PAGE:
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A 30-year-old British dad and “fitness fanatic” is crediting his Apple Watch with helping to save his life after it alerted him to previously undetected signs of atrial fibrillation.
Chris Mint, a project manager who lives in Lincolnshire, told The Sun that he had owned the Apple Watch for about two years before it started notifying him of possible AFib symptoms a couple months ago.
“I didn’t have a clue that it was capable of doing that until it just popped up in July,” Mint said.
The dad of two eventually went to see his doctor, who told him that it was “unlikely” that he even had atrial fibrillation. But after administering a five-minute ECG test of their own, doctors confirmed that he, in fact, did.
While they were surprised at the ECG result, doctors said that if it weren’t for the Apple Watch’s early detection, he may have gone on to suffer a stroke or heart attack.
He was referred to specialists who found two leaking heart valves. According to The Sun, doctors are preparing to correct those valves in an operation. Interestingly, the UK publication says that Mint is “thought to be” the first Brit whose life was saved by an Apple Watch.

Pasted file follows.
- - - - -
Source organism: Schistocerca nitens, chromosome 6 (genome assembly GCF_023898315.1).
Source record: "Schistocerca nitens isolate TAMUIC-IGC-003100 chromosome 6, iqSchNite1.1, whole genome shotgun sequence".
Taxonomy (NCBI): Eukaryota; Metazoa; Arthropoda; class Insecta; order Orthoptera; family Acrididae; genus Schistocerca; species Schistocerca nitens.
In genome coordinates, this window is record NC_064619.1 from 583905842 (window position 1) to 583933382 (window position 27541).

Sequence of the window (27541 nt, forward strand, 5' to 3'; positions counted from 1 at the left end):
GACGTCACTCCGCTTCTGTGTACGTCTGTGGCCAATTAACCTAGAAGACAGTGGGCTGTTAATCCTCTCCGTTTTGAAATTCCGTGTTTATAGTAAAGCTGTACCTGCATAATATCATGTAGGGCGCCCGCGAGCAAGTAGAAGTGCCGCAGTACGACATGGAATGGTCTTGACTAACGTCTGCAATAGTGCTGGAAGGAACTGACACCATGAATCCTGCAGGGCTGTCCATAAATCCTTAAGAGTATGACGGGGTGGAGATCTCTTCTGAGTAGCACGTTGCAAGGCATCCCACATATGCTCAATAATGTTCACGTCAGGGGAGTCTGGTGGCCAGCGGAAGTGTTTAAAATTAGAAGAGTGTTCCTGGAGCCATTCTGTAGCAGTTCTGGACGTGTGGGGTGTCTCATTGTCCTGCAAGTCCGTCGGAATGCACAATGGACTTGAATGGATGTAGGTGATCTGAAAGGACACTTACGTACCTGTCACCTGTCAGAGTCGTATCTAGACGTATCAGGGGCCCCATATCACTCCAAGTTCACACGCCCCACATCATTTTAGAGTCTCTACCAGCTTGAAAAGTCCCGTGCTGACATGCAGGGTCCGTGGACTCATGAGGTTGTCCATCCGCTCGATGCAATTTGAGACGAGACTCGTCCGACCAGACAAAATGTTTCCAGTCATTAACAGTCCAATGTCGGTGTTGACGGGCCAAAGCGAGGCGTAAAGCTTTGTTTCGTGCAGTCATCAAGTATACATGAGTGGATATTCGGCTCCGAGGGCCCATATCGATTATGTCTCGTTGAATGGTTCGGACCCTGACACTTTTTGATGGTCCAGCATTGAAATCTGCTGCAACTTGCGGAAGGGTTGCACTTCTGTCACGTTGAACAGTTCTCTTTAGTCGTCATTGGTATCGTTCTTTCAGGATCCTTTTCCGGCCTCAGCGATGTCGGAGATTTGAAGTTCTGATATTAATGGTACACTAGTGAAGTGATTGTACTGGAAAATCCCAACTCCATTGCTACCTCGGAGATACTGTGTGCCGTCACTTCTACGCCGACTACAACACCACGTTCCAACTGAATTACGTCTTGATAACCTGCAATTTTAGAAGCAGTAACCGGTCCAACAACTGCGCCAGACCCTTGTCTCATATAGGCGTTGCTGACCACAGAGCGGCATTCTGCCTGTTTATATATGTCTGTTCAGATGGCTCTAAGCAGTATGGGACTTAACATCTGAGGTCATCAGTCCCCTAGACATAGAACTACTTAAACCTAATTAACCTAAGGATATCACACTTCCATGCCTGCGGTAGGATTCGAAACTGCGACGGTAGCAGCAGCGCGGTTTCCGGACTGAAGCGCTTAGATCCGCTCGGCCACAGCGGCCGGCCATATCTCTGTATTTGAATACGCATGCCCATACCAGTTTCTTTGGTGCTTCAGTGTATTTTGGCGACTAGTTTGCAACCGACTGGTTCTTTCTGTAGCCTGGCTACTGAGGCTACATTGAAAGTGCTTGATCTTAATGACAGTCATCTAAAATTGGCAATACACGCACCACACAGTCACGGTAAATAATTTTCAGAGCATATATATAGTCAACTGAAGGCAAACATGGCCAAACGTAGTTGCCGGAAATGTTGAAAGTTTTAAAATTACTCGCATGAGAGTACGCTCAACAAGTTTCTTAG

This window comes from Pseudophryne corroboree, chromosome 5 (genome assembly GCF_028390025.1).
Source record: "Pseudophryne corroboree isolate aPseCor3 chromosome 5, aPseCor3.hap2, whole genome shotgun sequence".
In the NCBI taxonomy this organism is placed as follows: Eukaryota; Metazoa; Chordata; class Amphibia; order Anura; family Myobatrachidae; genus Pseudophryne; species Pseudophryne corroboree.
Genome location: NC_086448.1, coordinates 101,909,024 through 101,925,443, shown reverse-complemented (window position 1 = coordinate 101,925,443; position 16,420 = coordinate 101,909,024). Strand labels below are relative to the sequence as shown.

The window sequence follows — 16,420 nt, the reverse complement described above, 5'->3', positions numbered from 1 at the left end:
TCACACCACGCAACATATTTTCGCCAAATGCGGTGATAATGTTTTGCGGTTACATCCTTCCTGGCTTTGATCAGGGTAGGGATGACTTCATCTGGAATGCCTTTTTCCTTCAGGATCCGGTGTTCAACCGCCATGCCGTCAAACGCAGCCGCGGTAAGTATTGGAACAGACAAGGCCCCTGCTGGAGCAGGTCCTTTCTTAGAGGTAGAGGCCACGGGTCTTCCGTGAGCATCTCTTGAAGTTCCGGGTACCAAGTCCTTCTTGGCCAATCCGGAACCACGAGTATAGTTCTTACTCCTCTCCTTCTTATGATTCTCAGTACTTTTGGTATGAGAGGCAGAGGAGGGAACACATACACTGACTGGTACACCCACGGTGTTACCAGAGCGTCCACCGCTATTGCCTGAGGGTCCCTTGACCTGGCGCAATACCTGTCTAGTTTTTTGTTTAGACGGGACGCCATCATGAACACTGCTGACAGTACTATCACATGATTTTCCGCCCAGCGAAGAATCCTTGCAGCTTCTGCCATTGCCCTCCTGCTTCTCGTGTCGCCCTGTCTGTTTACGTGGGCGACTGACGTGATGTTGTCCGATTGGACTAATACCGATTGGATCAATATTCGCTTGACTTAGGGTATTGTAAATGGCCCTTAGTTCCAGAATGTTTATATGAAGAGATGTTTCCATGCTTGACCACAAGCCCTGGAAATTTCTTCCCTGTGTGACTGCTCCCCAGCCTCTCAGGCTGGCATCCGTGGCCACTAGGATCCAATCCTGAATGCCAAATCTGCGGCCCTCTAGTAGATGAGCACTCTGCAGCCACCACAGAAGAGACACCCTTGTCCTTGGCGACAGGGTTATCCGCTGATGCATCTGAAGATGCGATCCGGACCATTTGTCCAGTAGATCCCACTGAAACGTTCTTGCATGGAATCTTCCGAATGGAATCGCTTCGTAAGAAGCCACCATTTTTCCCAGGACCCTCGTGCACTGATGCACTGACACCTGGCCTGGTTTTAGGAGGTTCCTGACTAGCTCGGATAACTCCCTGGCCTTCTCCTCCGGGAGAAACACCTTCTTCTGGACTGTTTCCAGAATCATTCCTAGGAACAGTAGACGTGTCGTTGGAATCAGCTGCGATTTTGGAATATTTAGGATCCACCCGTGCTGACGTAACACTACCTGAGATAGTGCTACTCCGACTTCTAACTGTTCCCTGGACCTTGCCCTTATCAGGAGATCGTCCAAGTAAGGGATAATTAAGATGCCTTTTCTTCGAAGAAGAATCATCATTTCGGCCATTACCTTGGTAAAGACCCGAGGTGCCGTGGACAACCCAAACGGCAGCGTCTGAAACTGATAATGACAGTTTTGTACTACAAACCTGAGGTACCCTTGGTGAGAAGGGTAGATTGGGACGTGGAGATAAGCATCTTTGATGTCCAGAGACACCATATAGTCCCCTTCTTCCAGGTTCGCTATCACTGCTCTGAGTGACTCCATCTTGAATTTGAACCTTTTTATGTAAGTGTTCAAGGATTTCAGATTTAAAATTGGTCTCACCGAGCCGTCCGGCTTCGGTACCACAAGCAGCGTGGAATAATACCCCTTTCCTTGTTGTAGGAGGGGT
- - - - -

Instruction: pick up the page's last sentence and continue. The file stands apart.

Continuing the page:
Mint’s wife, Tiffany, eventually emailed Apple CEO Tim Cook to let him know about the story. Cook, in response, sent an email back to the couple.
“I’m glad your husband sought treatment and is fine now,” Cook wrote. “Thanks for sharing his story — it inspires us to keep pushing forward.”
Apple, for its part, has even collected some of these stories for a video titled “Dear Apple,” which it showed off at its latest iPhone event earlier this month.
The clip highlighted some of the Apple Watch owners crediting the device with saving their lives, as well as other users who saw improvements in their health and wellness after buying the device.
As for Mint, the 30-year-old said he was happy that he bought the £349 wearable. “Buying the watch was the best money I’ve ever spent,” Mint told The Sun. “I’m grateful. Really grateful.”